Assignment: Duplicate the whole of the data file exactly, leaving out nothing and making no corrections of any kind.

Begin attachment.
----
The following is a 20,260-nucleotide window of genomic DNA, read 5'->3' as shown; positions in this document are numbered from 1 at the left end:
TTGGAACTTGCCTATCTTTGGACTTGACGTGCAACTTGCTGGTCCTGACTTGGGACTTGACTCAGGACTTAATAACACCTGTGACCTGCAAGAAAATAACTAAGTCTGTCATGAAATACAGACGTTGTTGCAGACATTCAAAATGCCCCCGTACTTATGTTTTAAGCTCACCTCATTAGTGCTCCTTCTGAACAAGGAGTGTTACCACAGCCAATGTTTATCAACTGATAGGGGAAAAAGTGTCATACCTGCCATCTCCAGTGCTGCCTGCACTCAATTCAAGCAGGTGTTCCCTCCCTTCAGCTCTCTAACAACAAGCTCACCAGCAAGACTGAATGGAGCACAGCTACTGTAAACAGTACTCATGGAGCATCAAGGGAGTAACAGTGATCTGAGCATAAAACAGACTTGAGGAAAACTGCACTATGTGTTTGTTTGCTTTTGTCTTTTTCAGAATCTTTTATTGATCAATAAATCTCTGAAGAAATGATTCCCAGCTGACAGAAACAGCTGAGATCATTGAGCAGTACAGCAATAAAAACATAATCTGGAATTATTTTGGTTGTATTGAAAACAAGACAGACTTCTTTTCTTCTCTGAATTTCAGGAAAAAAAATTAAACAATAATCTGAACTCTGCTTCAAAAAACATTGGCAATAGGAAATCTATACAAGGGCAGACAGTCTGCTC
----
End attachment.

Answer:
The following is a 20,260-nucleotide window of genomic DNA, read 5'->3' as shown; positions in this document are numbered from 1 at the left end:
TTGGAACTTGCCTATCTTTGGACTTGACGTGCAACTTGCTGGTCCTGACTTGGGACTTGACTCAGGACTTAATAACACCTGTGACCTGCAAGAAAATAACTAAGTCTGTCATGAAATACAGACGTTGTTGCAGACATTCAAAATGCCCCCGTACTTATGTTTTAAGCTCACCTCATTAGTGCTCCTTCTGAACAAGGAGTGTTACCACAGCCAATGTTTATCAACTGATAGGGGAAAAAGTGTCATACCTGCCATCTCCAGTGCTGCCTGCACTCAATTCAAGCAGGTGTTCCCTCCCTTCAGCTCTCTAACAACAAGCTCACCAGCAAGACTGAATGGAGCACAGCTACTGTAAACAGTACTCATGGAGCATCAAGGGAGTAACAGTGATCTGAGCATAAAACAGACTTGAGGAAAACTGCACTATGTGTTTGTTTGCTTTTGTCTTTTTCAGAATCTTTTATTGATCAATAAATCTCTGAAGAAATGATTCCCAGCTGACAGAAACAGCTGAGATCATTGAGCAGTACAGCAATAAAAACATAATCTGGAATTATTTTGGTTGTATTGAAAACAAGACAGACTTCTTTTCTTCTCTGAATTTCAGGAAAAAAAATTAAACAATAATCTGAACTCTGCTTCAAAAAACATTGGCAATAGGAAATCTATACAAGGGCAGACAGTCTGCTC